Each comic is accompanied with a signed Certificate of Origin. This certificate outlines all of the info contained here.
Anyone making a first time purchase of RJTC may return the comic at their own expense within 3 days for a full refund. Limit of one return. No reason need be given.
Are these certified comics?
Yes. Comics are certified by by RJ . Thousands of RJ's comics comics have been certified by CGC and CGG ( now PGX) and nearly all were returned with anticipated grades. Comics not reaching anticipated grades provided a learning experience for RJ such that he feels he can now pro-grade ultra-grade comics.
Is this third party grading?
No. This is "In-house" grading. RJ will grade comics from this collection only. Third party grading for others will not be offered.
Will the grading be accurate?
It will right on target. No easy grades and no tough grades. It will also be consistent with Overstreet standards adhered to for all comics. Customers will see no "Hot" and "Cold" periods.
Can you tell me more about the frames other than they are smaller?
Each measures 7 1/2" x 11" X 3/8" considerably smaller than the third party frames that are so popular. While the frame is rigid, the vinyl front and back has a bit of flexibility to it, however not enough to endanger the comic in any way. The frames can be dropped on the floor, stepped on etc. ( not recommended) and are a lot tougher than the larger frames that often crack when mishandled. We expect much less damage in shipment They are more like plastic plumbing than glass.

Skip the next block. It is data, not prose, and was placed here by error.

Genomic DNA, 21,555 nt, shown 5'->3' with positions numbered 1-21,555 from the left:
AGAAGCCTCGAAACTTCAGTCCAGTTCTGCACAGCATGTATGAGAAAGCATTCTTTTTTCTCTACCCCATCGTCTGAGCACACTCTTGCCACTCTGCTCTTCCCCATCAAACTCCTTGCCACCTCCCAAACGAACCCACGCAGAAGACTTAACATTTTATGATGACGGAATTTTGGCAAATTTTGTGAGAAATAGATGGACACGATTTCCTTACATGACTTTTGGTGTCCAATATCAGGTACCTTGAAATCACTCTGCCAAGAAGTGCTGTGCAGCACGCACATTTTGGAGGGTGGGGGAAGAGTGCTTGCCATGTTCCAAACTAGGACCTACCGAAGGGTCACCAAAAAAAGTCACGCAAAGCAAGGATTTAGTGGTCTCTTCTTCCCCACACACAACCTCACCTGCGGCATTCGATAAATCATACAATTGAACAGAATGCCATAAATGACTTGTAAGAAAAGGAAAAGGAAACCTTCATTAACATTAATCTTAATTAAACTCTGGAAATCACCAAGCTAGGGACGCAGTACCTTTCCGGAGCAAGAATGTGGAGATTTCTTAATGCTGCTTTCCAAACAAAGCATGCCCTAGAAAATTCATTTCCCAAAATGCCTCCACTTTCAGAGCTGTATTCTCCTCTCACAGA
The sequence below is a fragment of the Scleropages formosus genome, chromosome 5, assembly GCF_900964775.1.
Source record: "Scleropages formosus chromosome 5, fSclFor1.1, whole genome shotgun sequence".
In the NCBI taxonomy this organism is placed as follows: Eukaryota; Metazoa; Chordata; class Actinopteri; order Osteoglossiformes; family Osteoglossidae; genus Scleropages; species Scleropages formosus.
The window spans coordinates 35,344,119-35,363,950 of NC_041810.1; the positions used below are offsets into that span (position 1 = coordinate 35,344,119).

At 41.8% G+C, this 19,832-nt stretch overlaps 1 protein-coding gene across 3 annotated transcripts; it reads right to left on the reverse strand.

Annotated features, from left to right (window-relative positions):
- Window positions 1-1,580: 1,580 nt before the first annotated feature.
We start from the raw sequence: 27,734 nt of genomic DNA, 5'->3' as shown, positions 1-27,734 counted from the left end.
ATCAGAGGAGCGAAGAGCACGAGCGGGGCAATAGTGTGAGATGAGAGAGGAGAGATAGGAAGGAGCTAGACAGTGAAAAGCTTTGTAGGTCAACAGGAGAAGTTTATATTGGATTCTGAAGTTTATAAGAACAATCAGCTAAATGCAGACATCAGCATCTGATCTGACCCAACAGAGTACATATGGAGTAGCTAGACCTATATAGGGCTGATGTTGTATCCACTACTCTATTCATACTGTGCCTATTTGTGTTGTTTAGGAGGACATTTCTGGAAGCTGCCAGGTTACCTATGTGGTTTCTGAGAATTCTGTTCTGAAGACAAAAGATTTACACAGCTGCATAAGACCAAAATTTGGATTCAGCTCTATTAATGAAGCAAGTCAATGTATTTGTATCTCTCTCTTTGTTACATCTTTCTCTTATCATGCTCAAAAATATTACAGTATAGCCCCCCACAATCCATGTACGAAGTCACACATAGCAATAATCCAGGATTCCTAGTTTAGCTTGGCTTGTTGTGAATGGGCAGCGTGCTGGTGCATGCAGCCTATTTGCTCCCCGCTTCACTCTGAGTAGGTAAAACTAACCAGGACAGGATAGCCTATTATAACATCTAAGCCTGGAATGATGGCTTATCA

What about investment value as compared to third party grading?
It should be no different and perhaps better than third party grading as RJ has a reputation as good as any of the third party graders. The superior condition of the comics is likely to become legendary when nearly all others begin to deteriorate while the RJ comics continue to exhibit white pages. Although we issue certificates with the third party frames it's possible the comic and the certificate would become separated and then there would be no way to determine if it came from this collection. By sealing it in our own RJTC , it will always be clear where the comic originated. This could be an important distinction years from now when comics from this collection outlast all others. It's possible that the law of supply and demand will make RJTC the most collectible 70- 80's comics of all time.
Could you discuss the "Un-circulated" grade?